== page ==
Thirdly, the advent of new media – for some the welcome dawning of an era of open information, but for others Panopticon and Leviathan combined – has enhanced the capacity for anonymised gossip and whistle-blowing. There is good reason to be sceptical as to whether micro-blogging platforms necessarily render the existing legal architecture obsolete in some irresistible, technology-driven shift towards radical openness.
Fourthly, newspapers have dedicated their considerable energies to fighting legal constraints on their business in their pages rather than in the courts (and woe betide anyone who picks a fight with those who buy ink by the barrel). As Sedley put it, “the media may present themselves as amused spectators, but it is they who have provoked and exploited the breakdown of an element in the democracy they themselves inhabit”. Individual journalists may not have been directly involved in leaking the details of injunctions on Twitter, but a number of British newspapers have certainly deployed implicit allusion, innuendo and intrigue to ‘push’ people online to search for the gossip. That ‘everyone’ knew the identities of the people involved was a singular achievement not of ‘new media’, but rather of old-style hacks exploiting a new wheeze.
Finally, the phone-hacking scandal has exposed some of Fleet Street’s guiltier secrets. The combination of Sienna Miller, Prince William, and – least appealingly, but most importantly – the extraordinary diligence of a handful of journalists, lawyers and MPs has dragged the wretched, squalid truth into the sunlight. It takes some chutzpah for newspapers to push the privacy issue at what should be their historic nadir.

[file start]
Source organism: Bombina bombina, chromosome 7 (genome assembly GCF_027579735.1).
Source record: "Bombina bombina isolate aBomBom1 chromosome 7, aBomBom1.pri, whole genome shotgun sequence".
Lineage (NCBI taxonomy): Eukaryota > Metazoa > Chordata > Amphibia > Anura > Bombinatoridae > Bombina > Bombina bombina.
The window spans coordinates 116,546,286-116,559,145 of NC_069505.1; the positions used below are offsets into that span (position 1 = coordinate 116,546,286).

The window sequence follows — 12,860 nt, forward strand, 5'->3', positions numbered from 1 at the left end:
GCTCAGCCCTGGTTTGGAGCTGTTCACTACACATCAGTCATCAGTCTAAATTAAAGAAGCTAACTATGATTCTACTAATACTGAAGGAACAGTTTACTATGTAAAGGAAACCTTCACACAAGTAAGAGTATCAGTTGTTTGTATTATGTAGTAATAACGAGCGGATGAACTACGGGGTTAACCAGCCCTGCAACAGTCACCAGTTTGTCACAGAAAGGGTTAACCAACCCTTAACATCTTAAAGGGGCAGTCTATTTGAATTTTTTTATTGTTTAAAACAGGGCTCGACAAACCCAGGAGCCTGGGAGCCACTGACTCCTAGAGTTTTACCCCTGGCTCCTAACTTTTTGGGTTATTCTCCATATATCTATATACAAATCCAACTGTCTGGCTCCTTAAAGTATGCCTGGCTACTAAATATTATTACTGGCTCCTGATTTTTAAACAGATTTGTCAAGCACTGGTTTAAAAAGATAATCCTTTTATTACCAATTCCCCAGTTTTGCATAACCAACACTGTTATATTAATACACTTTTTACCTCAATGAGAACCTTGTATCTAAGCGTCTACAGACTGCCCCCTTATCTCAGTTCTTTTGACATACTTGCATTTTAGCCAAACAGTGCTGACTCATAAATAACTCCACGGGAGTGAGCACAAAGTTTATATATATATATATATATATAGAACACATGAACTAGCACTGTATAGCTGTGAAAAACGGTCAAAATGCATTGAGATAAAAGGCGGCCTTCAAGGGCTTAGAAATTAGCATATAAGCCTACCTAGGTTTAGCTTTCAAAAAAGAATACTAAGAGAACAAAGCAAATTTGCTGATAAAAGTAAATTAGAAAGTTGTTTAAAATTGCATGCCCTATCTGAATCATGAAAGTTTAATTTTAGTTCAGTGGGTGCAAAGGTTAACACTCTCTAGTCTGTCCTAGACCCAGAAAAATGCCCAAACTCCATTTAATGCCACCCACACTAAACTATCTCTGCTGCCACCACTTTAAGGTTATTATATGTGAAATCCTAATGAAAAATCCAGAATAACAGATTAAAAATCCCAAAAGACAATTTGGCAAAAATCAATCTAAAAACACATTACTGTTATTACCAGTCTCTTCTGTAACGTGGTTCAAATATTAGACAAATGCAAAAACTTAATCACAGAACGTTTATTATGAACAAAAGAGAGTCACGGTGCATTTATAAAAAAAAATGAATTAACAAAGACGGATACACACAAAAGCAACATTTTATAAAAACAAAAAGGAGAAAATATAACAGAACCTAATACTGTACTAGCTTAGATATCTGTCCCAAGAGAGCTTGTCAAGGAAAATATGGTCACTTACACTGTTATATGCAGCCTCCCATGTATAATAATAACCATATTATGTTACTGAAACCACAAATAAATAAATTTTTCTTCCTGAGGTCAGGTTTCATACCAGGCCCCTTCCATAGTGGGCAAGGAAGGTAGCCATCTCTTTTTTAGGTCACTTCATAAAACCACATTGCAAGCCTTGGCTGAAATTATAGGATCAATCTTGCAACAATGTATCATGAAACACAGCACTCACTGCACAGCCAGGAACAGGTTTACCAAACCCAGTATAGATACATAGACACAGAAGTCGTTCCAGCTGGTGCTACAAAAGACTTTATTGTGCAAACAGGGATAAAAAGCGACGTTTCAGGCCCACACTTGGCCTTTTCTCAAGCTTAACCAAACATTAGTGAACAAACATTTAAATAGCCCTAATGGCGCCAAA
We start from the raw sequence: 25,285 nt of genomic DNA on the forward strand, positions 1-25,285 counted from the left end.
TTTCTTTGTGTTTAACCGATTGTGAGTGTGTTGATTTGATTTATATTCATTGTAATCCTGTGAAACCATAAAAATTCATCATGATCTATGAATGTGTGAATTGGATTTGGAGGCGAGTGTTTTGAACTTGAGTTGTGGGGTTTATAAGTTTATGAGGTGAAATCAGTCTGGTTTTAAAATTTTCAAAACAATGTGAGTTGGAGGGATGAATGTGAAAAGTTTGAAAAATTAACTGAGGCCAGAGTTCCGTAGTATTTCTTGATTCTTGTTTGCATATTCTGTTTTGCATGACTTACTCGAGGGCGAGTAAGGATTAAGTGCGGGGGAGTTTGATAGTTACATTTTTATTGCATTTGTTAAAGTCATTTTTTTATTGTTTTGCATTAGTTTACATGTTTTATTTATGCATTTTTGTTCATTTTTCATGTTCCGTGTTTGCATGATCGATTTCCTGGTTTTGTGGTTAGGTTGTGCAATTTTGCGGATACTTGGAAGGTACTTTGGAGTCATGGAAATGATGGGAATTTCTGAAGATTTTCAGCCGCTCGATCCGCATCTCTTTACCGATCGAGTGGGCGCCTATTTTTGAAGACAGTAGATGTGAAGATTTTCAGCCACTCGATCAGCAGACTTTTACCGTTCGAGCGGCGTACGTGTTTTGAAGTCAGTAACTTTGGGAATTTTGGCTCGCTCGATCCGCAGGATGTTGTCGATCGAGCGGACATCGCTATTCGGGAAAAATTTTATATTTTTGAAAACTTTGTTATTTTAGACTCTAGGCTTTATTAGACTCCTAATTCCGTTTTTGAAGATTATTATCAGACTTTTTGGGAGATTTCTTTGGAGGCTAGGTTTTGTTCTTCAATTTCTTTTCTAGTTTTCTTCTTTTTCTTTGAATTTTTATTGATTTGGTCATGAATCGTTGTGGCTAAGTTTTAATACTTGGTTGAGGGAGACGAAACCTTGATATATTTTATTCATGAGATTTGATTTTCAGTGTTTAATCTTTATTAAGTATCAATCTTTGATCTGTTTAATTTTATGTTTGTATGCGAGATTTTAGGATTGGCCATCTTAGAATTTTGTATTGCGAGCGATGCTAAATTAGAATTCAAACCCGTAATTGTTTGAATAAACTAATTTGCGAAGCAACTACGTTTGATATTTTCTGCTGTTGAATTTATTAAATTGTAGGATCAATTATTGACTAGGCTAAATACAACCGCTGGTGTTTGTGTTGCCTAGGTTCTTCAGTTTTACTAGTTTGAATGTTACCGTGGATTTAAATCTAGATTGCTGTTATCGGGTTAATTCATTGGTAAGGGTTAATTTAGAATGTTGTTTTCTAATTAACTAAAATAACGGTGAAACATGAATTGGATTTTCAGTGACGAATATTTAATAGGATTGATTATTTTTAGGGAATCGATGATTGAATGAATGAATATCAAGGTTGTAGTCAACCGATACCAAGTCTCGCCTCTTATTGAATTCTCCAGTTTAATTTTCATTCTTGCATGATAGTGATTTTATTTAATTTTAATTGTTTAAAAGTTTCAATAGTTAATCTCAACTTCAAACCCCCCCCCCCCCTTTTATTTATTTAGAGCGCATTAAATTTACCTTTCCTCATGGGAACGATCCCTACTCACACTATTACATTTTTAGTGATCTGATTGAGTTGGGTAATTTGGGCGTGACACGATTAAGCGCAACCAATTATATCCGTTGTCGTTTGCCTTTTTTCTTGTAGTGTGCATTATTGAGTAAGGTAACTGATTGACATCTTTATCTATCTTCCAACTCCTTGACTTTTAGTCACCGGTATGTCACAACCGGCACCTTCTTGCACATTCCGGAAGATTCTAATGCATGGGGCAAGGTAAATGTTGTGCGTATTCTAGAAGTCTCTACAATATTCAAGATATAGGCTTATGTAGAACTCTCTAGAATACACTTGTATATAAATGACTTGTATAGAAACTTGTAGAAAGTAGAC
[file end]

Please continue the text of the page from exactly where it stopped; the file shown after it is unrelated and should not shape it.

New rules on privacy injunctions?
We must now decide whether anything need be done to address the perceived breakdown in the legal regime of privacy protection. Do we need a privacy law, or perhaps some revision of section 12 of the Human Rights Act? A first and not unreasonable answer is ‘no’. Certainly, few would wish to upset the generality of the balance reached by the courts as to when privacy should prevail over free speech and vice-versa (which is not to say that it is impossible to quibble at the fringe). Section 12 might be refined, however, so as to emphasis the importance of free speech on matters of public interest, to avoid the judicial licensing of stories, and yet to accommodate the demands for prior notification. What follows is a proposal in four parts.
The primary move is the reinvigoration of the original Parliamentary intention to emphasise free speech at the injunction stage. One clear message of the Strasbourg judgment on Mosley’s case was that damages can be an effective remedy for breach of privacy. So, if in some cases claimants are wrongly denied an injunction but instead win damages, then society can be satisfied with that (which is not to licence exploitation of privacy willy-nilly).
One way to proceed would be to make it (marginally) harder to obtain an injunction by emulating the threshold test that prevails in libel cases. The ‘rule in Bonnard v Perryman‘ provides that injunctions are denied in libel if the defendant promises credibly to defend the case at trial. In the privacy context, a promise to demonstrate that the privacy interest either did not exist or was overridden by the public interest in the given story could be sufficient to see an injunction denied.